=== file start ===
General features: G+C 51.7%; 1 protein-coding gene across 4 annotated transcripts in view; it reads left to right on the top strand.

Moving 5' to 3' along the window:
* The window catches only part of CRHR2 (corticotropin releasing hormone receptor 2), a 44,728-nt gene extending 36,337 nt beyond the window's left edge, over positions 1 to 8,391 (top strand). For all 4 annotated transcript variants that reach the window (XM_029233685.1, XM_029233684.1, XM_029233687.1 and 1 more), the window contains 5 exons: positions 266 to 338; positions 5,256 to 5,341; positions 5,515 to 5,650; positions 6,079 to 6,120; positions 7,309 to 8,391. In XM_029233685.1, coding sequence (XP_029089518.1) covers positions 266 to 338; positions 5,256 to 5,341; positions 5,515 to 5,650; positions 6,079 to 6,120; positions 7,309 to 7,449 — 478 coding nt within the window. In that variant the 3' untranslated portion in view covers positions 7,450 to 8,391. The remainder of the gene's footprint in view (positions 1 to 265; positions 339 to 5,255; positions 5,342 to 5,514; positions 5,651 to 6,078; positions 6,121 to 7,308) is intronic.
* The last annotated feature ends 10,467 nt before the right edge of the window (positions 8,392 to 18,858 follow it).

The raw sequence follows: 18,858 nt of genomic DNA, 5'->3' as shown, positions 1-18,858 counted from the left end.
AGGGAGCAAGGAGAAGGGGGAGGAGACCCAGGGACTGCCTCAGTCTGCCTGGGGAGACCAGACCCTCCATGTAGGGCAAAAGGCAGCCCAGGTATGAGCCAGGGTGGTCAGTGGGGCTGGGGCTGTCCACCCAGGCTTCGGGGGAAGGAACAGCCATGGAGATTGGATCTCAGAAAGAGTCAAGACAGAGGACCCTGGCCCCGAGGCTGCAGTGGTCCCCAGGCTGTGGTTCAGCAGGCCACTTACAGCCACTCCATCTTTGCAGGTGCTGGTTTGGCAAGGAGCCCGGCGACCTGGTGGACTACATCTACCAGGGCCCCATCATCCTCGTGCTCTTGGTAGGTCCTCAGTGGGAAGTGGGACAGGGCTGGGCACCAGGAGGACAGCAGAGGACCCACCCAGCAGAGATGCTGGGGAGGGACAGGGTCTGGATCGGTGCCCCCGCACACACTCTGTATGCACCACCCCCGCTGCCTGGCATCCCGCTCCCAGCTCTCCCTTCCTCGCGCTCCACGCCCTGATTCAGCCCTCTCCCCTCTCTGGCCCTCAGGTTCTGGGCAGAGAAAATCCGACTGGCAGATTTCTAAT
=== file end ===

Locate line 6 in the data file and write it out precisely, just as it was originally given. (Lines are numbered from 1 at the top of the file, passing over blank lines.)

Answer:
AGGGAGCAAGGAGAAGGGGGAGGAGACCCAGGGACTGCCTCAGTCTGCCTGGGGAGACCAGACCCTCCATGTAGGGCAAAAGGCAGCCCAGGTATGAGCCAGGGTGGTCAGTGGGGCTGGGGCTGTCCACCCAGGCTTCGGGGGAAGGAACAGCCATGGAGATTGGATCTCAGAAAGAGTCAAGACAGAGGACCCTGGCCCCGAGGCTGCAGTGGTCCCCAGGCTGTGGTTCAGCAGGCCACTTACAGCCACTCCATCTTTGCAGGTGCTGGTTTGGCAAGGAGCCCGGCGACCTGGTGGACTACATCTACCAGGGCCCCATCATCCTCGTGCTCTTGGTAGGTCCTCAGTGGGAAGTGGGACAGGGCTGGGCACCAGGAGGACAGCAGAGGACCCACCCAGCAGAGATGCTGGGGAGGGACAGGGTCTGGATCGGTGCCCCCGCACACACTCTGTATGCACCACCCCCGCTGCCTGGCATCCCGCTCCCAGCTCTCCCTTCCTCGCGCTCCACGCCCTGATTCAGCCCTCTCCCCTCTCTGGCCCTCAGGTTCTGGGCAGAGAAAATCCGACTGGCAGATTTCTAAT